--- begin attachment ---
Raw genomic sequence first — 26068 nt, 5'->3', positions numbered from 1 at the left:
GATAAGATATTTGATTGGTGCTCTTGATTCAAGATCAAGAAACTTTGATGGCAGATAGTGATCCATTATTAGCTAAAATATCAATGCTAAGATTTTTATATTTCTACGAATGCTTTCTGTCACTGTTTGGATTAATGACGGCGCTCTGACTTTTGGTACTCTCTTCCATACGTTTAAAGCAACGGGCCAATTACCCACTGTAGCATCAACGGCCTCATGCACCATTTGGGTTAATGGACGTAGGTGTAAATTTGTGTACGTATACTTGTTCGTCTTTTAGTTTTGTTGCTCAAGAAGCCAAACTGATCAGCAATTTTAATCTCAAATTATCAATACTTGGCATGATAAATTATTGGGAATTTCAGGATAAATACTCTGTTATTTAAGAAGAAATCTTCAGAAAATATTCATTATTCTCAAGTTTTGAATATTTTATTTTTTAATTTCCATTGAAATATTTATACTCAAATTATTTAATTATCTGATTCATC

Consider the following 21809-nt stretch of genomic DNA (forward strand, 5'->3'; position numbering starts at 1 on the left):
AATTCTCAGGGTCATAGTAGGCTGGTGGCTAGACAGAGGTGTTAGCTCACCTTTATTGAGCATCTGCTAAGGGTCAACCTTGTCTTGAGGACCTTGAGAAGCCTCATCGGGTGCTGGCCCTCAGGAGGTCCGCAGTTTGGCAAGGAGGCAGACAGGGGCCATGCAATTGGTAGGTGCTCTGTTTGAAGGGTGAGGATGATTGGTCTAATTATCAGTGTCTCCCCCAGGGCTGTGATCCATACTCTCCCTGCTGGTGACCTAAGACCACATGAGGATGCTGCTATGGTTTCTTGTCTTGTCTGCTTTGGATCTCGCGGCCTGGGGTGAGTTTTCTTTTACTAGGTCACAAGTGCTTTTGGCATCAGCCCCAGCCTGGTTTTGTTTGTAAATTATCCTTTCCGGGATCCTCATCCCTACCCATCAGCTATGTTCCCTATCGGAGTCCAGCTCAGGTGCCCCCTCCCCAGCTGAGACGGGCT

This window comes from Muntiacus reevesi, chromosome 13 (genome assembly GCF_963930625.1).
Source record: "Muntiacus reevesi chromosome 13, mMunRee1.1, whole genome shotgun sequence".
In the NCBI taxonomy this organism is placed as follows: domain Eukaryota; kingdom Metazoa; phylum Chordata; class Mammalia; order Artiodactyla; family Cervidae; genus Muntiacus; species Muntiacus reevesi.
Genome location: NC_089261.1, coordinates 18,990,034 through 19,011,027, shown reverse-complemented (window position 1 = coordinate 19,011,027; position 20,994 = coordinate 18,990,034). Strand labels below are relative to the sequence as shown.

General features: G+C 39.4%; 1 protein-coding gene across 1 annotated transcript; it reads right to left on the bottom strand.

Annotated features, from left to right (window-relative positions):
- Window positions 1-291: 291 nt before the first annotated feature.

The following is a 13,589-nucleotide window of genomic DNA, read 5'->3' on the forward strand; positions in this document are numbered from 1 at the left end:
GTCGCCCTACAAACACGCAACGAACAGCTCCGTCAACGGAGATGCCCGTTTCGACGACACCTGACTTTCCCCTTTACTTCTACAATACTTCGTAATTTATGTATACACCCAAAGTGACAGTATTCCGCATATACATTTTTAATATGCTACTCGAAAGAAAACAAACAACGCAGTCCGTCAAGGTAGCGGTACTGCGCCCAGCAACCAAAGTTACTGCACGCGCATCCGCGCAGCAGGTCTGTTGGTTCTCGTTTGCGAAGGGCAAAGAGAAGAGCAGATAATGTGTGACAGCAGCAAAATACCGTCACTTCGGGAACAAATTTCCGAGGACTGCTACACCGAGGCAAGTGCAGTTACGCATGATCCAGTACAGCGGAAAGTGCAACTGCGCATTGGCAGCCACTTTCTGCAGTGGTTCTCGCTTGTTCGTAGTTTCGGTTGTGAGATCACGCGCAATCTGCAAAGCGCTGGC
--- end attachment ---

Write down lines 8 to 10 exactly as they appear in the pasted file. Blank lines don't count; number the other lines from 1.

Genome location: NC_089261.1, coordinates 18,990,034 through 19,011,027, shown reverse-complemented (window position 1 = coordinate 19,011,027; position 20,994 = coordinate 18,990,034). Strand labels below are relative to the sequence as shown.

General features: G+C 39.4%; 1 protein-coding gene across 1 annotated transcript; it reads right to left on the bottom strand.

Annotated features, from left to right (window-relative positions):